FRCS Experience Chesterfield Feb 2015 – AS

I owe a lot of my success in passing this exam to my long suffering wife Grace. We had a baby just a couple of months before my MCQs and without her support, I wouldn’t have been able to work enough to pass this exam. My son helped to keep some perspective on life and work as its quite easy to disappear from life in general.

This exam is just something that we all have to get past so accept that a part of your life will be difficult.

Prep friends & family for the time ahead…. Its not fun for them and it goes on for a long time.

Don’t have children around the time of exam like I did ! its hard enough as it is ! if you do have kids, put your picture in their bedroom so they don’t forget what you look like. Try and keep some balance, especially near the end, family and friends tend to get pushed to one side as you become single minded about the exam. Start an exam fund. I spent £3500 for exam, courses and a nice hotel.

Its important to find like minded people who you can get on with and work well with. They will become like a surrogate family for this period of your life and you will spend an inordinate amount of time with them near the end. We spent more time with each other than out families in the last few weeks before the part 2.

We all work differently so this is only my personal experience and is based on how I work. I took my MCQs in Nov 2014 and the part 2 in Feb 2015.

I am quite slow but tend to remember what I read for a long time so I started in March 2014 even though I had been thinking about it since the start of the year. To help me get motivated, we had a study group early on and would set 2-3 topics every week and then meet up one evening or weekend to discuss them and anything we didn’t understand. This really helped to get me started and every week there was a target to reach and so you make time to read. Nearer the time of MCQs we would only tend to meet to disucss topics that we didn’t understand quite so well as we were often just doing our own reading. Its not necessary to have study groups for the MCQs but I found it helpful.

Please bear in mind that It can take 2-3 months to understand basic sciences alone. Its not a topic we deal with every day and theres is a lot of it. Some of it took me a while to wrap my head round but it’s a big part of Part 1 and 2. Anatomy and approaches comes up more that you might imagine (especially in part 2 ! )

I only managed to read a 1/3 of Miller in total but did all the orthobullet questions and some MCQ books that you can buy. Ramachandran and Miller were very good for basic sciences. I suggest taking a week off before the exam and in that time I just did the UKITE exams and some more MCQs.

In hindsight, I could have done a lot more work for it but my son being born soon put a stop to it. Thankfully as I had started quite early, I felt that the momentum carried me through.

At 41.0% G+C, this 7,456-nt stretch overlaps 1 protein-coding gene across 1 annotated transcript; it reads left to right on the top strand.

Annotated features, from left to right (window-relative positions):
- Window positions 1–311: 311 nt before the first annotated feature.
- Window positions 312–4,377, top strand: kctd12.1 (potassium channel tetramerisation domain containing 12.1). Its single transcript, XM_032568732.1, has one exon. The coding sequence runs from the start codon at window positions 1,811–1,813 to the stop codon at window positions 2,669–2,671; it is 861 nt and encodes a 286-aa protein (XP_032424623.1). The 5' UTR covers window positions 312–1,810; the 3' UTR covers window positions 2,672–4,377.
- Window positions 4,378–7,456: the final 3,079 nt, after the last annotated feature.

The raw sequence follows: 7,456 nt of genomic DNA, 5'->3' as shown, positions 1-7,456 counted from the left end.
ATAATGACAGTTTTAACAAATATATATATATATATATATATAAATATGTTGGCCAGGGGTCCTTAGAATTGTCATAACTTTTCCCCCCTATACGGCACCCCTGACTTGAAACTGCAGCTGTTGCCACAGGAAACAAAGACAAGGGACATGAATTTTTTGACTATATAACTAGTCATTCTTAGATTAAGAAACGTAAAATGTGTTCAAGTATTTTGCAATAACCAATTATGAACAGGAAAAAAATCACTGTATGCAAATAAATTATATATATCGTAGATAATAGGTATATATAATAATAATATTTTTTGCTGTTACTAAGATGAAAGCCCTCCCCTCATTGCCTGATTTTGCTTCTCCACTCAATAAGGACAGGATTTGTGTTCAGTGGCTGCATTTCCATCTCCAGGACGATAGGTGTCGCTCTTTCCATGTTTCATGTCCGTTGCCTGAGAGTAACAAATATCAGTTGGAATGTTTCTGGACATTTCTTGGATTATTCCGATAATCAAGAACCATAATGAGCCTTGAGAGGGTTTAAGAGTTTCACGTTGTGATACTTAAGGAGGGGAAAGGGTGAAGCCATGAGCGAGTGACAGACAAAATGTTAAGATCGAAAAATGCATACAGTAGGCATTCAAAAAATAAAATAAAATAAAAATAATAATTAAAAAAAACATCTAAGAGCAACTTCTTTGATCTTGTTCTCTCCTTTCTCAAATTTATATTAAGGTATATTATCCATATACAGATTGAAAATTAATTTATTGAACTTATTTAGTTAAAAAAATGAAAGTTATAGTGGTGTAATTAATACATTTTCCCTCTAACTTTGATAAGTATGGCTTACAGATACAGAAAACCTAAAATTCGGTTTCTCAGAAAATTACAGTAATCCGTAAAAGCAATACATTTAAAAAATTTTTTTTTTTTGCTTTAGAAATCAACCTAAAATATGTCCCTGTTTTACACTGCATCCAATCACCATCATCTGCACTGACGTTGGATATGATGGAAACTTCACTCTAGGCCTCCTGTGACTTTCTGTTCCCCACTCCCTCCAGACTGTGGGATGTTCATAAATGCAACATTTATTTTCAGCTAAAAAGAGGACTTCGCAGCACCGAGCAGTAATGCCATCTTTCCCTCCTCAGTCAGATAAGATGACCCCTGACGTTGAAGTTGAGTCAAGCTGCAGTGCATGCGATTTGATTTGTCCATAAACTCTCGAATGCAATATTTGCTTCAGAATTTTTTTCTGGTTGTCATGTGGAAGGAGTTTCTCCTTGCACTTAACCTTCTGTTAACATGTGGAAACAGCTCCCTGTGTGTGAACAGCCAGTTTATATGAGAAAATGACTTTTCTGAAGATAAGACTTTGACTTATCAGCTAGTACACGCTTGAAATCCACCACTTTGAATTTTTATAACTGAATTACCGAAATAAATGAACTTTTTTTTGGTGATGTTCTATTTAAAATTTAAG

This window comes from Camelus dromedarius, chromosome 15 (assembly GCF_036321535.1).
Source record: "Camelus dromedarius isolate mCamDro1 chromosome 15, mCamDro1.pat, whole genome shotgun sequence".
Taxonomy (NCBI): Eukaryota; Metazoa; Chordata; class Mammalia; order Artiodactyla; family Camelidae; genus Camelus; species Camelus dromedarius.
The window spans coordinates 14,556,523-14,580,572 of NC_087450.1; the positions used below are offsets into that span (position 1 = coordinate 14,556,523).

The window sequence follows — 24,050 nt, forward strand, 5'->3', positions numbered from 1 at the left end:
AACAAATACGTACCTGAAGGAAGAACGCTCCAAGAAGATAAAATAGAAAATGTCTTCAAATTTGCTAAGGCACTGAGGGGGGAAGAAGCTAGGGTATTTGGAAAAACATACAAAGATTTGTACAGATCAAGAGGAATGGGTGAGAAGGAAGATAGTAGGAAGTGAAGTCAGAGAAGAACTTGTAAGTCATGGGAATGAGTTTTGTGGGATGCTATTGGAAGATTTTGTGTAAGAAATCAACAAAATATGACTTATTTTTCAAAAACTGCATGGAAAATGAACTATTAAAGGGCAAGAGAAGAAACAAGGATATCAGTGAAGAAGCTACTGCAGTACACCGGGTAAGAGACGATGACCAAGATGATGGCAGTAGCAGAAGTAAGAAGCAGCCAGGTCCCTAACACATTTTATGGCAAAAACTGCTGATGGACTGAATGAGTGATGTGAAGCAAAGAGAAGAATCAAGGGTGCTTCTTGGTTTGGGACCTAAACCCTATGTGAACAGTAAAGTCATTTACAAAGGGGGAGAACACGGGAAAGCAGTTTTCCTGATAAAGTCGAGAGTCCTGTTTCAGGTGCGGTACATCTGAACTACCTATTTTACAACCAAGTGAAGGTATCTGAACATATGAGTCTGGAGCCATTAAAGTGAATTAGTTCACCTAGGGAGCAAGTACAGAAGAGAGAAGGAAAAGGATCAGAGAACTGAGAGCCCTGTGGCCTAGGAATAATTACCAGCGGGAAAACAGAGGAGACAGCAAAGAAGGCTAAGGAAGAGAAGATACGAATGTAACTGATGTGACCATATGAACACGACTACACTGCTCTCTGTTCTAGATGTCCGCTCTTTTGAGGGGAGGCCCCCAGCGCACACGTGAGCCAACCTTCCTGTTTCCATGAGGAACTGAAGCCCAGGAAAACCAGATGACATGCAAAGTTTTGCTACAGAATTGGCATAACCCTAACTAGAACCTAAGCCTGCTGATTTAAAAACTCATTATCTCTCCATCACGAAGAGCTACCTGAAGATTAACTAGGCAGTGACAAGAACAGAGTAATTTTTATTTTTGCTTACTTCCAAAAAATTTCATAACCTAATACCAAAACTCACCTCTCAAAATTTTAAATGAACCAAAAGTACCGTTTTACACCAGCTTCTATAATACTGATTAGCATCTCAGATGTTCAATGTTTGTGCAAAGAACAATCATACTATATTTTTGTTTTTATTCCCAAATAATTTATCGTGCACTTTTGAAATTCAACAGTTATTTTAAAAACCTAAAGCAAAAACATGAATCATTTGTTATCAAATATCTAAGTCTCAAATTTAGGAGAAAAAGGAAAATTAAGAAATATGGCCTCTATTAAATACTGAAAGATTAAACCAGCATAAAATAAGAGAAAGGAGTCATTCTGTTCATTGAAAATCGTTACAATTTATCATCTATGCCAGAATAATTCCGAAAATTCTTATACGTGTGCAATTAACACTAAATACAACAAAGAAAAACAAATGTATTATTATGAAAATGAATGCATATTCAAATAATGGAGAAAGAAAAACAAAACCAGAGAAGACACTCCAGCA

For the Part 2, put miller away ! Your knowledge has been tested but now its about how you apply the knowledge to clinical practice.

I used Banaskiewich for most of the topics. You cant get it all out of this book and its important to looks at things like NICE guidelines, BOAST guidelines, NJR and MHRA MoM guidelines.

I looked at the previous exam experiences that my colleagues in the North put on the Orthnorth website. Its very useful. Lots of topics come up time and time again and its easy to have prepared answers for them. Its gives you a very good idea of of what type of cases come up in the clinicals and viva topics that you may not necessarily think about ( such as theatre design! ). If you start early enough, you can collect a large set of answers but I ran out of time personally. Its also partly why I am writing this … to do my bit.

There is always some controversy over papers. You can get through this exam without knowing any papers or evidence. Strictly they are not allowed to ask about evidence unless you bring it up yourself but they sometimes sneak it in or ask in a roundabout way.

I like Emmets phrase – “from my understanding of the literature …. “ I used that a lot.

Initially I wasn’t going to learn any papers but I agreed with Warwick’s idea of knowing a few. It can raise a 5 to a 6 or indeed a 6 to a 7, or just get you out of a sticky situation. Learn them nearer the time and its usually easiest to get them into the trauma viva.

Don’t forget about the clinicals ! They make up 50% of the marks in Part 2. We tended to focus on the viva and this was probably because we felt under prepared for this aspect of the part 2. As a group we really didn’t do much clinical practice and potentially it can be an undoing. There are a lot of set scenarios you can almost predict so try and have a set routine for some of these ( such as the claw hand – plexus vs ulna nerve vs high or low lesion)

The clinicals are not like medical school or even MRCS exams, there is no please examine this patients hip … and then they watch. In the short cases, the instructions can be very specific and you only need to perform part of the exam such as comment on the gait, or perform a neuro exam. Interruptions are common and you need to not be put off by this and regain composure and flow. You also need to talk as you examine and be prepared to answer questions as you go along.